Today is the first day of the monstrous A-Z blogfest, and it just happens that today I finished a book that starts with the letter A, so here we go!
Älvor is the story of Erin and Bain, twin siblings who discover a mystical cabin in the woods near their home. After a little investigation, and a few interesting encounters, they learn that they are to train to become alvs, or elves. After training, they are inducted into a magical world and a whole new community, but they aren’t there long before Bain goes off on his own, and it’s up to Erin to track him down.
This book has some great aspects to it: I could certainly see everything that was going on, and in a fantasy novel, that’s not always true with me. Secondly, aspects of it were quite original, or at least turned on their head in an interesting way. Erin and Bain were both interesting characters, and most people could probably relate to one or the other of them.
That said, there are a lot of things here that could have used some more work. In fact, something that kept running through my mind as I was reading was how I’ve heard a lot of agents and authors say that in order to get published, you should write a whole novel from beginning to end, then put it in a drawer and write a new one, and likely the second one will be better, because you’ve learned the process already and aren’t grasping around for it like you do in your first. Then sell that book. And then, if you want to, go back to the first novel and fix it up and work on it again.
Obviously that isn’t true for all writers, but I felt like maybe Älvor could have benefited by this advice, or at least from a few more beta readers. There were a lot of places that just didn’t quite hit the mark like they should have, or more to the point, could have. This book had a lot of potential, but I feel it was underwritten. There was a lot of telling rather than showing, a lot of info-dumping that could have been related through actually going through the scenes, instead of summing them up later, and in general it felt a little rushed, like the author was taking the easy route and handing ability over to her characters, instead of having them earn it.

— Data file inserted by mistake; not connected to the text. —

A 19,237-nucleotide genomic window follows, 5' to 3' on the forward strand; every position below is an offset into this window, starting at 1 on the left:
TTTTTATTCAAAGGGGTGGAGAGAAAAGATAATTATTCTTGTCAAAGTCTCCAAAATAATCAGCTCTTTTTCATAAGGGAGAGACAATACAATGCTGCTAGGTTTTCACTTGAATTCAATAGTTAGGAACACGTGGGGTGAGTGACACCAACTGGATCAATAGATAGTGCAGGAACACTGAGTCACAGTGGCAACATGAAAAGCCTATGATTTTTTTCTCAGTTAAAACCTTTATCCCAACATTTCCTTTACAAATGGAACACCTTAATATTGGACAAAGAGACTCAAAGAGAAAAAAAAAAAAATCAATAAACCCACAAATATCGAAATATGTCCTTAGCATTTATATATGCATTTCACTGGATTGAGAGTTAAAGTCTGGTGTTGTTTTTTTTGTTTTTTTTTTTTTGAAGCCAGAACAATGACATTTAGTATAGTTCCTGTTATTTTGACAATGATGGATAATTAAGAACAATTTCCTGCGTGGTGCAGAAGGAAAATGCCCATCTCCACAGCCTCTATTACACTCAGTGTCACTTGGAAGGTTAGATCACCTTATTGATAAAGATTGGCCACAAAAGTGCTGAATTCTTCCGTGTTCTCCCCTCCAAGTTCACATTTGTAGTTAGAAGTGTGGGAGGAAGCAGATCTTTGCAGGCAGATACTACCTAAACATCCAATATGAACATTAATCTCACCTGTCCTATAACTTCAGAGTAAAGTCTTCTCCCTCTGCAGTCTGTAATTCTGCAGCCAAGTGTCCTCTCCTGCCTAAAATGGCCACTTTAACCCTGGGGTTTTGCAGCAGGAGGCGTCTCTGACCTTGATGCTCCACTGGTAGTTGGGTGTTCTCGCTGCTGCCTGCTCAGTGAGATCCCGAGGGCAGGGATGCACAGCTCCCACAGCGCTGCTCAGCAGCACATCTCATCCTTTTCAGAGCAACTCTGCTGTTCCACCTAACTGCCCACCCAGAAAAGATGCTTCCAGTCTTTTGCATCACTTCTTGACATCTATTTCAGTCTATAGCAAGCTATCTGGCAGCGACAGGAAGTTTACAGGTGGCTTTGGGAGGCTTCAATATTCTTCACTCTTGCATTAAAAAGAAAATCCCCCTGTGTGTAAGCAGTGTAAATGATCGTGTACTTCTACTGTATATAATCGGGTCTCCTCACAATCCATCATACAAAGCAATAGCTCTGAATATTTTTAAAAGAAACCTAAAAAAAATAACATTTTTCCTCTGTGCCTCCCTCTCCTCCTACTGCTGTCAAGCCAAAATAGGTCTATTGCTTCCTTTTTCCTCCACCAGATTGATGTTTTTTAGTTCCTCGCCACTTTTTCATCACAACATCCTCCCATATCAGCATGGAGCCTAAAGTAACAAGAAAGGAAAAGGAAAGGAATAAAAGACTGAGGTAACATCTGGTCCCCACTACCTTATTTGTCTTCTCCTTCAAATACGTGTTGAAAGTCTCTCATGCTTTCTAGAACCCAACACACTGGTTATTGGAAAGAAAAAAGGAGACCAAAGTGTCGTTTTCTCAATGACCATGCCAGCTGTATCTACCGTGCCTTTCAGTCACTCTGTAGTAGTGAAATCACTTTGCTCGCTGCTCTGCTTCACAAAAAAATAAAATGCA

My main concern with the novel, though, are Erin and Bain themselves. They were meant to be fifteen years old, turning sixteen in the course of the novel, but they were written much younger, to where I was imagining them being twelve or thirteen, at most. Once in a while a comment would be thrown in that reflected the ages they were supposed to be, and I was completely jarred out of the story for a second. I had two versions of Erin and Bain in my head—the younger ones, who read like their own age, and the older versions, who I forced my imagination to come up with.
I was also a little disappointed with the kids themselves. Erin had the potential to become quite the hero in this story, but instead she spends a whole month being heartbroken and feeling like she’s nothing because her brother left her—this is as bad as Bella going catatonic just because her boyfriend broke up with her. Not the best message to send to kids. I wanted Erin to realize that she could be her own person and that she could save Bain because he needed to be saved, but instead she wasn’t even particularly worried about her brother—just selfishly wanted him back, as she says herself.
I… don’t know what to do with that. I can’t understand anyone losing all contact with a close family member for an entire month or more without worrying even a little bit what might have happened to them. Even when Erin does move forward with looking for her brother, also, 95% of it is done by others and handed to her. She falls for another elf named Joel that becomes her friend, when really all we get about him that’s anything at all attractive is—that he’s attractive. In their first encounter Erin is bored with him, and there’s nothing to talk about until she admits she wants to find Bain—then that is all they talk about. Suddenly Erin is blushing around him and being self-conscious, but why would she, if they have nothing in common, something she also said herself?
Joel is helpful, though, certainly. He knows the ins and outs of the elf world, and is able to like I said, hand information to Erin on a plate. Joel doesn’t even do most of the work himself, there are mysterious, amorphous groups of techie elves that belong to the community that do the work for them.
Really, I think this book played it safe in a lot of ways, ways that robbed the book of being as strong as it could be. Middle-grade readers would probably enjoy the book, but I didn’t very much. The sequel comes out in just a few days, but I don’t know that I’ll be going to track it down… still, I wish the author the very best.